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Your Pet and Fireworks  rjak-@sbcglobal.net
 Jul 01, 2009 06:17 PDT 

As the first bottle rocket goes off, your dog is suddenly missing in
action, and you're likely to find him in the far corner of the darkest
closet or under the bed. Even if your dog is one of the so-called
meanest breeds, he may sit trembling on your lap or at your feet when
fireworks are around.

Fear of fireworks and other loud noises is not uncommon in pets. In the
animal world, fear is a normal response to a threatening situation or
aversive stimulus and is designed to protect the animal from harm. A
phobia is a persistent excessive and irrational fear response. Fears and
phobias can develop at any age and in any breed.

Fears, in general, can develop after a single frightening event or they
can arise gradually over time. They are reinforced if the stimulus
presentation is frequent. Dogs that are afraid of noise usually do not
learn to tolerate the fear-inducing sounds.

In fact, they often become more fearful with each exposure and the fear
often generalizes to include other similar sounds. For example, dogs
that start out with thunder phobia may eventually become fearful of rain
or wind.

A fearful dog may freeze, pace, pant, tremble, salivate, try to escape,
hide, or bark at the fear-inducing noise. In severe cases, dogs may even
injure themselves in their attempts to escape.


A complete physical examination by a veterinarian is important, not only
to rule out concurrent medical problems that may exacerbate your dog's
fear, but also to verify that your dog is healthy. You may also consider
consulting with a behaviorist.

In many cases of noise phobia the diagnosis is obvious. However, if the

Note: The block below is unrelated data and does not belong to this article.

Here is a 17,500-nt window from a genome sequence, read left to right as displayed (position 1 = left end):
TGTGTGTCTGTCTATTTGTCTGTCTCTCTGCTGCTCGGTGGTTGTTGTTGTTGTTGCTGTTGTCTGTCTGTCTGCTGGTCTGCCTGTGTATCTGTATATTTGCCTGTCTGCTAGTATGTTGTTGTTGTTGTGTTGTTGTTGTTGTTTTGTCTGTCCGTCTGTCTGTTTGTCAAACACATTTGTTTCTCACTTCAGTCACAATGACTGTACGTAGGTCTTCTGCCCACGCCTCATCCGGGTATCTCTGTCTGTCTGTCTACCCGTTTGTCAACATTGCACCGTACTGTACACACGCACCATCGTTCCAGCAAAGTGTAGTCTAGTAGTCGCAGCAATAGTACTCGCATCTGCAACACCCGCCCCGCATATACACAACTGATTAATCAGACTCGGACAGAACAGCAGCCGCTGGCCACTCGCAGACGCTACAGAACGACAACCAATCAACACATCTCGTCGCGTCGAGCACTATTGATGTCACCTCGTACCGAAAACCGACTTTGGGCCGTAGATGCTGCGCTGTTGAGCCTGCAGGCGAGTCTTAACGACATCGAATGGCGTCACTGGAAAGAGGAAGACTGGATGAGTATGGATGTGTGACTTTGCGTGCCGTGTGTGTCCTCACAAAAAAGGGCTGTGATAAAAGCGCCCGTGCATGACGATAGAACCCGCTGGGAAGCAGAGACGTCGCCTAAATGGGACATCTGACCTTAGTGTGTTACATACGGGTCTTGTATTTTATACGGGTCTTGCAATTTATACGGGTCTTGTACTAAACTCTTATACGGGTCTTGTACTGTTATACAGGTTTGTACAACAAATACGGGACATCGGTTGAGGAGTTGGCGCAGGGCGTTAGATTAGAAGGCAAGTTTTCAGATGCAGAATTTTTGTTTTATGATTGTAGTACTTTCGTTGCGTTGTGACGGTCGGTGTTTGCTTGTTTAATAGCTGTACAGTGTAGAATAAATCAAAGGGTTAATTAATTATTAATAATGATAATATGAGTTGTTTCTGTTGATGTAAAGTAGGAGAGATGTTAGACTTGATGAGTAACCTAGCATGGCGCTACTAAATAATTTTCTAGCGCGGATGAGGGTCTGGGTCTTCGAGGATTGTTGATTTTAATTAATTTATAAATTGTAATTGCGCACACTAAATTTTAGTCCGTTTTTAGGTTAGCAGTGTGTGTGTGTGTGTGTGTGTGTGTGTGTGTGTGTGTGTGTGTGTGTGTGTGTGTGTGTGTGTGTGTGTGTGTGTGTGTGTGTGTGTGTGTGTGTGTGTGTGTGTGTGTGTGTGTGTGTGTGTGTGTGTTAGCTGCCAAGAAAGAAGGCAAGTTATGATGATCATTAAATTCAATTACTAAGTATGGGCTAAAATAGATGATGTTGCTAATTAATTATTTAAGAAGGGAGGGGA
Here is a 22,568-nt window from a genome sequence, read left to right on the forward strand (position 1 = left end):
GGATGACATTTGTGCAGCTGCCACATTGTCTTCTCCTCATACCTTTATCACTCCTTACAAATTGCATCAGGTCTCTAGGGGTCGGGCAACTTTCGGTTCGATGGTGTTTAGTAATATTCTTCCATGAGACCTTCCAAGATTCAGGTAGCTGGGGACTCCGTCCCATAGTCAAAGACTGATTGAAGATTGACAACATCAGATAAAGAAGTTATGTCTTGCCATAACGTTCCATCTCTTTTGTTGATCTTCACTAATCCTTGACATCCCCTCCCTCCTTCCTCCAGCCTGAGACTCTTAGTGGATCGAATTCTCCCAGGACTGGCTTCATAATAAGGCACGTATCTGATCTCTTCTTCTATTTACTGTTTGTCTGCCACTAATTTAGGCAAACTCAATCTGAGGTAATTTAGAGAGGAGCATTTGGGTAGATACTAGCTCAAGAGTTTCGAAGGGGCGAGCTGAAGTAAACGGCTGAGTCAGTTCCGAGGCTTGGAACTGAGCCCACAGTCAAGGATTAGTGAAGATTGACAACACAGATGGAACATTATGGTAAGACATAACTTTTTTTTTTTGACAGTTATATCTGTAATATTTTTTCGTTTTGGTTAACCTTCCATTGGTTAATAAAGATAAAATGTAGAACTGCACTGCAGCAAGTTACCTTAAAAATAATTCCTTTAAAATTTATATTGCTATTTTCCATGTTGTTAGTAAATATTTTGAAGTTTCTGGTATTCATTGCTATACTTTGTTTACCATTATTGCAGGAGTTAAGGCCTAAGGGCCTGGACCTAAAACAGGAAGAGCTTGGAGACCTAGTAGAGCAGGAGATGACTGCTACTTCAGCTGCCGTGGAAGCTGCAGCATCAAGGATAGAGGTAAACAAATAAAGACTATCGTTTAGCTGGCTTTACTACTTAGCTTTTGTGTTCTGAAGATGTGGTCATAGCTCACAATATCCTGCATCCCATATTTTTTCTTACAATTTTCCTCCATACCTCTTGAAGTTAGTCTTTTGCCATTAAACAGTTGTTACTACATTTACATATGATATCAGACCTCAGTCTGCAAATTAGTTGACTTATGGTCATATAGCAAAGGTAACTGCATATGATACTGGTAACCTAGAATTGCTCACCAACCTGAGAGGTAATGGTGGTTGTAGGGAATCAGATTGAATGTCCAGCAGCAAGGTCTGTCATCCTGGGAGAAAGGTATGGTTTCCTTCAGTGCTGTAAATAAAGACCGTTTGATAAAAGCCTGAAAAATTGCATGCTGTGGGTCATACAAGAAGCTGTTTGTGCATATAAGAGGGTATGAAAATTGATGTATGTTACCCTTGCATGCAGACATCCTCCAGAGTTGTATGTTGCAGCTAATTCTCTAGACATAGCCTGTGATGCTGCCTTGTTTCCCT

noises occur when you are away, you may come home to discover
destruction, urination, or defecation. Audio or videotape recordings can
be useful in these situations to determine what triggers the behavior


Treatment may be as simple as bringing your dog indoors, turning on the
radio/television/fan/air conditioner ("white noise"), or providing a
comfortable hiding place or "safe place."

If your dog's signs are more severe, a program using
counter-conditioning and desensitization may be helpful. This technique
involves replicating the noise by means of a tape recording and then
exposing your relaxed dog to the noise at low volume. You can then
increase the volume gradually, taking care not to cause your dog to
become fearful at any stage. A veterinarian or behaviorist can help you
design an appropriate program.

Your dog's veterinarian or veterinary behaviorist may also recommend
anti-anxiety medication.

Home Care

If your dog's fear is mild and the noise is infrequent, these simple
techniques may be sufficient. However, don't try to reassure your dog
with petting or soothing words and extra attention, as this approach can
sometimes exacerbate the problem by reinforcing your dog's fearful
response. Also, dogs are sensitive to the moods of the people in their
lives and may be influenced by the way you react to the noise.

Try to anticipate your dog's possible exposure to noises and avoid such
exposure, if at all possible. Talk to your pet in a light, happy tone of
voice that sends a message that the fireworks are no big deal. For most
people, however, leaving their phobic dog at home while they attend the
firework display is probably the best course of action.

Have a Safe July 4th Holiday

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